Published on October 17th, 2012 | by Louis Garcia, Contributor
Sonic Adventure 2 HD Review
Developer: Sonic Team
Platform: Xbox LIVE, PlayStation Network
Price: 800 MS Points, $9.99
Release Date: October 2, 2012
Review Notes: A copy of the game was received for review purposes.
There are three types of lovers of Sonic the Hedgehog: those who wish the series would remain true to its 2D roots, those who enjoy the move to 3D, and then me–the type of Sonic fan who loves the 2D and 3D iterations, and everything in between.
While some feel that 3D begets mediocrity in Sonic games, and that the 3D transition was the beginning of the fall of the series, I’ve always felt the opposite: it allowed the series to expand and evolve – in spite of some minor hiccups.
And Sonic Adventure 2 HD has its fair share of hiccups. Just like when it was released in 2001, the game is sometimes frustrating (cheap deaths due to camera positioning or iffy controls), somewhat silly (the story is fun, but it really is geared toward kids), and the addition of the Chao Garden, where players can raise virtual pets, only improves the game if you care enough to play it.
As it was the last Sonic game to appear on a SEGA console, it’s a fun, though imperfect, ride. It also introduced gamers to new characters; the most popular (and still co-starring in Sonic video games) is Shadow the Hedgehog.
The introduction of the character also brings the selection of a “Hero” and “Dark” side to choose from when playing the story mode, splitting levels between a trio of heroes and villains. This method would actually continue in Sonic Heroes (sort of).
Though it means players will make runs through similar levels over and over, it also means they get to see different sides of the same story–an interesting, and delightful way to see how everything comes together in yet another story about Dr. Eggman (Dr. Robotnik in some circles) trying to take out Sonic–this time with a new black hedgehog.
The story may mimic most Sonic stories, but it does enough to keep you interested.
In terms of gameplay, the game is similar to Sonic Adventure, and is what players have come to expect in 3D Sonic games: a lot of running through levels split up with gameplay changes from other characters that don’t feel gimmicky.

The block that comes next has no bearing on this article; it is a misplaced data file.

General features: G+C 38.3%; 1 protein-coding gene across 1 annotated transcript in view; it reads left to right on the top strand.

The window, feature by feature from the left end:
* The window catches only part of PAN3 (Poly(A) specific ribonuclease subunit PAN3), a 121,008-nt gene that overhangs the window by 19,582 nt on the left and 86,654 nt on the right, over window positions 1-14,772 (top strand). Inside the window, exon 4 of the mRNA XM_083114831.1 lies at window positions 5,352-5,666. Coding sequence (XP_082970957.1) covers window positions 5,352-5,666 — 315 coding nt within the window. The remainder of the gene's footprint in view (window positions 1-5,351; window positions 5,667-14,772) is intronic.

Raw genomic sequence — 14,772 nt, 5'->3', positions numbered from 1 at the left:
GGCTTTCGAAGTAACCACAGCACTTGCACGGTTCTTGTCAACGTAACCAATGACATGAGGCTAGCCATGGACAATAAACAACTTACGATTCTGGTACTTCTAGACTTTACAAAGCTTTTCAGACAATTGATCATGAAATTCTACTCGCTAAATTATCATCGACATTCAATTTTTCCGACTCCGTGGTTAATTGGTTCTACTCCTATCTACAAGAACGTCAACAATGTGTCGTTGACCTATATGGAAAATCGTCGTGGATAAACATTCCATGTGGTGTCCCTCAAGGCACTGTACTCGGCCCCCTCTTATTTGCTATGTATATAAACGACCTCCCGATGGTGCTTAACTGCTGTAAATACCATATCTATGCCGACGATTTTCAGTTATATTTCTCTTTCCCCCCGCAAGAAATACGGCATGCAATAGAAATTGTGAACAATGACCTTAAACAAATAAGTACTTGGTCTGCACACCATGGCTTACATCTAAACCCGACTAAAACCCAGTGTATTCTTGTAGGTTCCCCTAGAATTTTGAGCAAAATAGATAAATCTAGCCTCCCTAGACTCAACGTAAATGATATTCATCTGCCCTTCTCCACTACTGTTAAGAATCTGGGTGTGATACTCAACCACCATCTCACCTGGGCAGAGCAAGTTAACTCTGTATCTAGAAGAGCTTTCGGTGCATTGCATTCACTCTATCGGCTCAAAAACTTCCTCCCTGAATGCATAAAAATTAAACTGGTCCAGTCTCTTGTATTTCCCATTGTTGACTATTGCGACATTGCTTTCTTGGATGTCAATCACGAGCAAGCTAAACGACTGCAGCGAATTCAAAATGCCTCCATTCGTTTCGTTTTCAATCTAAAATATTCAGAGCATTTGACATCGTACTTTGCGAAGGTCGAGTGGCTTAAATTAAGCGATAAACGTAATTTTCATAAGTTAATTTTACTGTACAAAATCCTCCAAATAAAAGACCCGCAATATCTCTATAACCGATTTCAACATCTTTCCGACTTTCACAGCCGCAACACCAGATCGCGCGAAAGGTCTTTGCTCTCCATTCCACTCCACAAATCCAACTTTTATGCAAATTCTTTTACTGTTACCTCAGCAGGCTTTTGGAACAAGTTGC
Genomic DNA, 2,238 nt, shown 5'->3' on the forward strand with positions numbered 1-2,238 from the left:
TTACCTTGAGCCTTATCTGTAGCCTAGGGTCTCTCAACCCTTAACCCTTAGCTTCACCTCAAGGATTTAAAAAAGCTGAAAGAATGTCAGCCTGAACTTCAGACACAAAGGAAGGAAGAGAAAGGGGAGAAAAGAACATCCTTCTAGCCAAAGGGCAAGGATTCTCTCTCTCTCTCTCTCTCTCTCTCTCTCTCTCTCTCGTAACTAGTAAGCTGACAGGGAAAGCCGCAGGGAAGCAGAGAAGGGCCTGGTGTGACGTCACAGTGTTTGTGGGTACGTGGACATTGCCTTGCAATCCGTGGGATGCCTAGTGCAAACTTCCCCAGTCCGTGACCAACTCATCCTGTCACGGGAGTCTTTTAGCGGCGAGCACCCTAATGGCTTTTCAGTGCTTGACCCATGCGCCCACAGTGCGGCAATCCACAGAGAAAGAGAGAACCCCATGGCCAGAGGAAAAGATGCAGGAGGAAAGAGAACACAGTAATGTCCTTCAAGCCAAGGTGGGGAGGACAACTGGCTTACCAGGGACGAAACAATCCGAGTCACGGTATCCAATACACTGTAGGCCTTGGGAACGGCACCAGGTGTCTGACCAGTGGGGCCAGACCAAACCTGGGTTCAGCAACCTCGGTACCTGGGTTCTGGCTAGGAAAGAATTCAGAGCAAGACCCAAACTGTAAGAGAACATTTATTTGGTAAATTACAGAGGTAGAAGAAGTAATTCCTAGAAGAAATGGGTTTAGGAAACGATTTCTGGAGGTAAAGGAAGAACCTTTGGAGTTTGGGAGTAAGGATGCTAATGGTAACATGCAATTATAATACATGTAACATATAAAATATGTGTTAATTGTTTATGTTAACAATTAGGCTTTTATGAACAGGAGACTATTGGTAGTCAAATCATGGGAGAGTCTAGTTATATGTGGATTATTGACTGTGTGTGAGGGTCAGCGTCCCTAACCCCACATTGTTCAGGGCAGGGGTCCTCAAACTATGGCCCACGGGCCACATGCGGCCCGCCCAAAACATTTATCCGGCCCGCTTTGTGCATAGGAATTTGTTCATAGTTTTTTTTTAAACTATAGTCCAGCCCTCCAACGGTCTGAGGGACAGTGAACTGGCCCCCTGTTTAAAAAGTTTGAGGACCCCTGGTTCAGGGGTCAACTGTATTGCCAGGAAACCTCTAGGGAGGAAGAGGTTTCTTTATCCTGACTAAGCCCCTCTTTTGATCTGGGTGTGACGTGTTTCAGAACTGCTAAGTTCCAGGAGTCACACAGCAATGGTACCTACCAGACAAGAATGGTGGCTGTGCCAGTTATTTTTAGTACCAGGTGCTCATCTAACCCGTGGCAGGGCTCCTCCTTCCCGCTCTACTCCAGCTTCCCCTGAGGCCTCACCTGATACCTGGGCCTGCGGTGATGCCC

In Sonic Adventure 2 this means players will have levels where they’ll explore for treasure, and others where it’s all about shooting rockets and enemies at evil robots. It’s not very Sonic-like, but it’s not terrible by any means…just different. The breaks they provide between the action is actually welcomed.
What’s troublesome with the gameplay is the same finicky camera that haunted the first game. It likes to get stuck on walls and objects, meaning players will die a lot because they can’t see a pit coming. Gamers know just how frustrating it is to restart an area due to game’s deficiencies instead of their own–and Sonic Adventure 2 will do this a lot when sprinting around as Sonic and Shadow. In fact, it will most likely happen to you minutes after starting up the game.
The camera issue isn’t something that will frustrate players enough to quit, but it is aggravating nonetheless.
Being that the game is in HD, all enemy and character models have a slick, smooth look to them. The levels look better as well, but the most obvious improvement in presentation comes from Sonic and pals. Gone are the mucky models of yesteryear, and in are the sharp models in the HD upgrade.
Not only does everything look slicker, but the colors really pop in HD. Players won’t confuse Sonic Adventure 2 with newer Sonic games, but the prettier visuals are very welcome — especially when you find yourself running through the more brightly colored stages.
As longtime Sega fans will know, the Chao World was a side game that used the Dreamcast’s Virtual Memory Unit (VMU) to play a mini-game tied to it. The VMU was not only a memory unit used to save games, but it was also used to play simple, standalone games. It also gave the player notifications or tiny visuals.
Chao Adventure 2 was the mini-game made playable in Sonic Adventure 2 by transferring a Chao from the Chao Garden where players raise them to the VMU. Once transferred players could “train” their Chao and level up its abilities in order to earn emblems in the main game. However, the game no longer exists with the VMUs out of the equation.
If I remember correctly, Chao could also be bred via two VMUs… so it’s probably for the best it’s not possible anymore.
In the HD upgrade, what remains is collecting items in the main game (used to upgrade a Chao’s abilities), and using them in the Chao Garden to raise them how you want.
Chao World isn’t something I’ve ever spent too much time in, but it does have some depth for those who want to train a virtual pet, race it, and pit it against others in fights.
Sonic Adventure 2 HD is a good game, and a glossier looking version of SEGA’s final Sonic title on the Dreamcast, SEGA’s last console. It maybe isn’t the perfect swan song, but it’s a piece of Sonic history that fans will have fun with.
Its imperfections stem from design potholes common of some 3D platformers from its era, but they can be trudged through for fans who have never experienced the game before. For those who’ve already played it, the need to play through it again depends on how badly you want the same game, blemishes and all, but in HD. It’s not a bad or great game, just simply average.
+ Still a fun romp in the Sonic universe
– Camera still frustrates
– A straightforward HD port